Holiday Workshop objectives
Learn from an expert in the field of Wind Turbines
Build a wind turbine kit to power lights in a house
Build our own wind turbines from equipment
Test our wind turbines at the beach
Wind features a lot in Clacton. Today, as I write this blog, it is windy...again. Thankfully, we can turn this into an energy. People with vision and determination have built massive wind farms off the coast of Clacton and all around the windy British Isles. In this workshop, I hoped to teach children the way turbines work and give them a new appreciation for the wind turbines off their own coast.
GALLOPER WIND TURBINE MAINTENANCE COMPANY PRESENTATION
We started with the usual word search and getting to know each other. The 'Galloper' wind turbine maintenance presenter set up his very elaborate VR equipment and began his presentation. There were some great statistics from the presentation.
There are 56 wind turbines that produce 353megawatts of electricity on average. The wind turbines that Galloper maintain, those off the coast of Harwich, produce enough energy for 444,000 homes. Those of the coast of Clacton are 129 metres from sea level to wind turbine tip. They also travel 30 metres into the sea bed.
There are many types of offshore wind turbines. As you can tell, ours are monopile and usually for shallow water. However there are floating ones that are anchored for deeper waters.
Much of the technology to make wind turbines safe and stable comes from the oil rig companies that have many years experience in anchoring their rigs to the sea bed.
As well as a very interesting PowerPoint presentation, we were able experience what it is like to take a motor boat up to a monopile wind turbine and enter it. There is a lift almost all the way to the top and if the lift is out of order, there is a ladder with resting places throughout the climb. The turbine chamber at the top is quite large and contains the gearing to increase the voltage so it can be pumped to the mainland and into the National Grid for distribution.
After the presentation and the fun with the Virtual Reality goggles, we were shown the harness gear that they all have to use when dealing with maintenance on a wind turbine.
The presenter gave us the opportunity to harness up. I had a go. The kit they have is very elaborate. Apparently, they all have to go on a course and pass before they are allowed to go to the wind turbines.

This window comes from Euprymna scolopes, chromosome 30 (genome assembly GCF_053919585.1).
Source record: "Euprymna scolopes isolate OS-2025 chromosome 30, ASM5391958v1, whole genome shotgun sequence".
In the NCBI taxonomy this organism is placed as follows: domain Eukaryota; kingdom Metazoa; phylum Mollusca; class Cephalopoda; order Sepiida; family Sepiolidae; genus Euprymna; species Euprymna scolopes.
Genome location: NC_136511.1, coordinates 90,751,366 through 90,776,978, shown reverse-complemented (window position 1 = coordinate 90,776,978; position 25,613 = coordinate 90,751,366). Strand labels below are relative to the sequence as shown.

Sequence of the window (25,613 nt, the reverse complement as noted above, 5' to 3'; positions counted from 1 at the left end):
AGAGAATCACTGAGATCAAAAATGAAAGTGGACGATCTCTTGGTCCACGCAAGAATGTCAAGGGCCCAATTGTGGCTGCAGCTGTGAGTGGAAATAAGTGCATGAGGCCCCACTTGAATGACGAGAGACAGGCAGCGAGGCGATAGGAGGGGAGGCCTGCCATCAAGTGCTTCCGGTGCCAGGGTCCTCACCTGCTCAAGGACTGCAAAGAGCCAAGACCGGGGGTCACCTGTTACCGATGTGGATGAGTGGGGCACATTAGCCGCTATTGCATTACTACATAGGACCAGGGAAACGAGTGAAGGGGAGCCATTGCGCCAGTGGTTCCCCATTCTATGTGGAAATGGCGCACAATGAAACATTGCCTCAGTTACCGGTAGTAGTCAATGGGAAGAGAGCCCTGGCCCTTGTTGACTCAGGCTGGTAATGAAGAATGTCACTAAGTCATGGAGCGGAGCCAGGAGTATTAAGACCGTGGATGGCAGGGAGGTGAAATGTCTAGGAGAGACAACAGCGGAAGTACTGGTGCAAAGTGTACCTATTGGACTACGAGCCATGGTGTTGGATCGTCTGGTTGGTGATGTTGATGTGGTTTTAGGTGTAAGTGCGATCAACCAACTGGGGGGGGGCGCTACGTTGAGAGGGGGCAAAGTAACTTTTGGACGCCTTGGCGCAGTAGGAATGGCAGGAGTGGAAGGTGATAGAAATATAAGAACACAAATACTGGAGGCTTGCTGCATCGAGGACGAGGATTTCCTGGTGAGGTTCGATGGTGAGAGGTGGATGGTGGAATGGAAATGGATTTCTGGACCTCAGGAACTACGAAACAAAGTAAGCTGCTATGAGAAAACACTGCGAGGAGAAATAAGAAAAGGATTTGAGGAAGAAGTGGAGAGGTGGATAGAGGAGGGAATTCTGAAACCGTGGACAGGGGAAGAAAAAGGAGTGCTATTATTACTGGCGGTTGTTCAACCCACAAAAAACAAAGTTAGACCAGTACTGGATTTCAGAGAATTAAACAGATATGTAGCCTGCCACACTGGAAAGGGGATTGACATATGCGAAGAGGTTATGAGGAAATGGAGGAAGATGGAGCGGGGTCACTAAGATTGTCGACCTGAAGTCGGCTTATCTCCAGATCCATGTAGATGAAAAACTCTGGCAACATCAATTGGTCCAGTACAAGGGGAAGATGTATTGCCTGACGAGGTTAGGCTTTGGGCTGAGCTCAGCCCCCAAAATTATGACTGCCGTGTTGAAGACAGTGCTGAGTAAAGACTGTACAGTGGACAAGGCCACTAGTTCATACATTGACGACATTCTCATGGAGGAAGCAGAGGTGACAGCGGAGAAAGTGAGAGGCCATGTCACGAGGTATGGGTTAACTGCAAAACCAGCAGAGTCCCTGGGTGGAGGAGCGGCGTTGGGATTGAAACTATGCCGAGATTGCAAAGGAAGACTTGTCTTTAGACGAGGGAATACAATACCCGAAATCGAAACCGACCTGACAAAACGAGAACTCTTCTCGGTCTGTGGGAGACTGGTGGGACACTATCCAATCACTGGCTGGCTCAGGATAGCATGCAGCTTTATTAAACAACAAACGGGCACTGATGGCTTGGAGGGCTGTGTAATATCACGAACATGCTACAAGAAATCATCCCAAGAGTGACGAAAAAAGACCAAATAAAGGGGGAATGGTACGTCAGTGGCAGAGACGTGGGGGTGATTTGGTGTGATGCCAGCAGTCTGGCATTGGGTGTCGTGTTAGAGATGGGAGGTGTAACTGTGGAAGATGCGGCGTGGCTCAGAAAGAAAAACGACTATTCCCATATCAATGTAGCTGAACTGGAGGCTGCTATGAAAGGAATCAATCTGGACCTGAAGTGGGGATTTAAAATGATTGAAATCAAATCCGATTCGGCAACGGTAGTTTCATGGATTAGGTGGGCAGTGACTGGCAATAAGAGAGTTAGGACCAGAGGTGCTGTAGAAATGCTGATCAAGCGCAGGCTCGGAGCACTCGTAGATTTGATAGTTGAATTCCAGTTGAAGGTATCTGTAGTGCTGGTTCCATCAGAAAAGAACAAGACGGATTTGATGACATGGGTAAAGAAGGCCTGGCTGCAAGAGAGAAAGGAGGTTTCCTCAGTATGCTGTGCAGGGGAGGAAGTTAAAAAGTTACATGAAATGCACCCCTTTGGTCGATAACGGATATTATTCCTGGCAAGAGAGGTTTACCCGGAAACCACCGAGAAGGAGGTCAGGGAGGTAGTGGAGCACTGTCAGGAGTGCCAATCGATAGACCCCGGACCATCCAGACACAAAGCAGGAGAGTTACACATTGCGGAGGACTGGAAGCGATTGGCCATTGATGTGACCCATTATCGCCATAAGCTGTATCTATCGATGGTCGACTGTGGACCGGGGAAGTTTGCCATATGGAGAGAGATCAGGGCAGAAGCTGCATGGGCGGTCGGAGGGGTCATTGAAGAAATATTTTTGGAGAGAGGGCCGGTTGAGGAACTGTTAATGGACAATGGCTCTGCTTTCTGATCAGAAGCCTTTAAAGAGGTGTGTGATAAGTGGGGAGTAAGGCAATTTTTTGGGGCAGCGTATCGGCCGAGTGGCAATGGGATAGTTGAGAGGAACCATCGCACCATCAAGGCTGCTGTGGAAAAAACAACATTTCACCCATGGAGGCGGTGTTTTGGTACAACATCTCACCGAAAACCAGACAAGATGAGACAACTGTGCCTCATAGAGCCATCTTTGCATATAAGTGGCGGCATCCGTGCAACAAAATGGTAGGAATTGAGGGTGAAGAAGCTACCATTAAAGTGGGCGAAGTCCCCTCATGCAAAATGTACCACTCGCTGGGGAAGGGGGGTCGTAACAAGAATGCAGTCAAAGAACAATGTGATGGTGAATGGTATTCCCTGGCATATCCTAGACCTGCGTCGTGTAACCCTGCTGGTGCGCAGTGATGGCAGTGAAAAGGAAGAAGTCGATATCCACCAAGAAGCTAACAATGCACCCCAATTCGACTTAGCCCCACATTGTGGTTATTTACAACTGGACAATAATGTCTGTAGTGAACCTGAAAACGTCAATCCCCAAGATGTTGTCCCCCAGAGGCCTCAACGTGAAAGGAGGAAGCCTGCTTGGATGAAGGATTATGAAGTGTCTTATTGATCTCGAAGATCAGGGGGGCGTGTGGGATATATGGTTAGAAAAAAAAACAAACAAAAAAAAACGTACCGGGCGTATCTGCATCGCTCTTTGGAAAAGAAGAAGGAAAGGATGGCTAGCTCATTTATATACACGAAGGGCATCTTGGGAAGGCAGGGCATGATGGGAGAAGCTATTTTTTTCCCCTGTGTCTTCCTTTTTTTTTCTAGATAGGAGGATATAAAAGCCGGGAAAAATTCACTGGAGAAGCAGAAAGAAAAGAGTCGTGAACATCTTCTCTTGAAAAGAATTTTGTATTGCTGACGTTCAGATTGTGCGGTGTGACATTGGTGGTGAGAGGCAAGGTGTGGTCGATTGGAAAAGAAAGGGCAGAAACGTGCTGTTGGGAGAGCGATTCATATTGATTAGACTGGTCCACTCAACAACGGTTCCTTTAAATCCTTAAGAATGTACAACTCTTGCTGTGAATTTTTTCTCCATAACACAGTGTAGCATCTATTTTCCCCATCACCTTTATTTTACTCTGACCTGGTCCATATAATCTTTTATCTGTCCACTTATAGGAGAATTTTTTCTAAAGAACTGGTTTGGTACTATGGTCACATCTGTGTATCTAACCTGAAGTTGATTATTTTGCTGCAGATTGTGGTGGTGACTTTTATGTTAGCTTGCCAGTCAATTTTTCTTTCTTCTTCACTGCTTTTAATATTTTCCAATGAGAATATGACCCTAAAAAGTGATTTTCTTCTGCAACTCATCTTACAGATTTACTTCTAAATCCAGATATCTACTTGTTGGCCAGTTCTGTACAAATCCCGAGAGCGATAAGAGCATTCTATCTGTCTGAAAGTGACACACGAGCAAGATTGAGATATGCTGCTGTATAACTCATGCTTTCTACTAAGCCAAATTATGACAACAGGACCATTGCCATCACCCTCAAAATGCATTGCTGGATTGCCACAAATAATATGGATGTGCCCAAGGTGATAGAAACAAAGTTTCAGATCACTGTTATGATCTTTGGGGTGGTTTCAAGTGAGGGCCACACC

MAKING A WIND TURBINE KIT
Next, we then made simple wind turbine kits.
The idea was to make a kit, turn on the fan and generate wind which would turn the turbine blades which were within an electric motor.
This generates electricity and when combined with an LED light, brings the light to varying degrees of brightness. This is a fun investigation as the students get that 'Oh, wow!' moment when they realise that the LED is lit by the energy from the fan.
The next investigation was to see if they could generate enough energy to light up 3 LEDs and place them in the rooms of the houses. We had a variety of LED coloured lights.
It took a while for the students to work out how to produce enough energy and arrange the circuits correctly but eventually they managed. Introducing a switch was an additional challenge which some achieved. Within the playing and testing there is plenty of new learning.
In this picture, you can see the variety of LEDs incorporated in the circuits with a switch. You can also see that on the roof is a light green wind turbine being turned by the wind generated by the table fan.
MAKING THEIR OWN WIND TURBINES
Naturally, the next progression from the kit is to see if they can produce their own wind turbines using wires, toilet roles, LED lights, small electric motors, water bottles, tape, scissors and propellers. They enjoyed this and were eager to paint them and test them down on the beach.
Once we had made them and tested that they rotate when the table fans blow wind at them, we took them down to the beach. Luckily, there was plenty of wind that day...in fact a bit too much, roughly 40 knots of wind, which damaged some of the blades we made with water bottle plastic.
We also brought down two large wind turbine kits which are able to charge a single rechargeable AA battery when the turbine blades are rotated by the wind.
We managed to generate some electricity, about 0.5 volts from one of the wind turbines, Unfortunately, the others lost their bottle blades in the strong wind before we could test them.
The 'Wind Power' kits were interesting as they could be varied in the direction the blades were pointing which could demonstrate optimal angle for wind generation as well as teach about how the offshore wind turbines get the most out of the wind.
We attracted some interest from passers-by which was nice as we demonstrated how the wind turbines produced electricity.
The day ended with a return to the church hall and the students painting their wind turbine towers.
Bringing in a presenter was a great move. He brought expertise and equipment that really inspired the students.
Although there was an explanation about how the wind turbine works and the newer turbines that need no gearing, I would have liked to have explored the way wind turbines generate electricity. Learning about generators is something I think we could have explored much more.
The blades on some of the students' wind turbines broke before we could use them on the beach. A stronger way of securing the blades needs to be employed next time.
Despite the low turn out, the main objectives were largely achieved. The wind at the beach was so strong that it made the experience really memorable with lots of electricity being generated by the turbines that were still intact.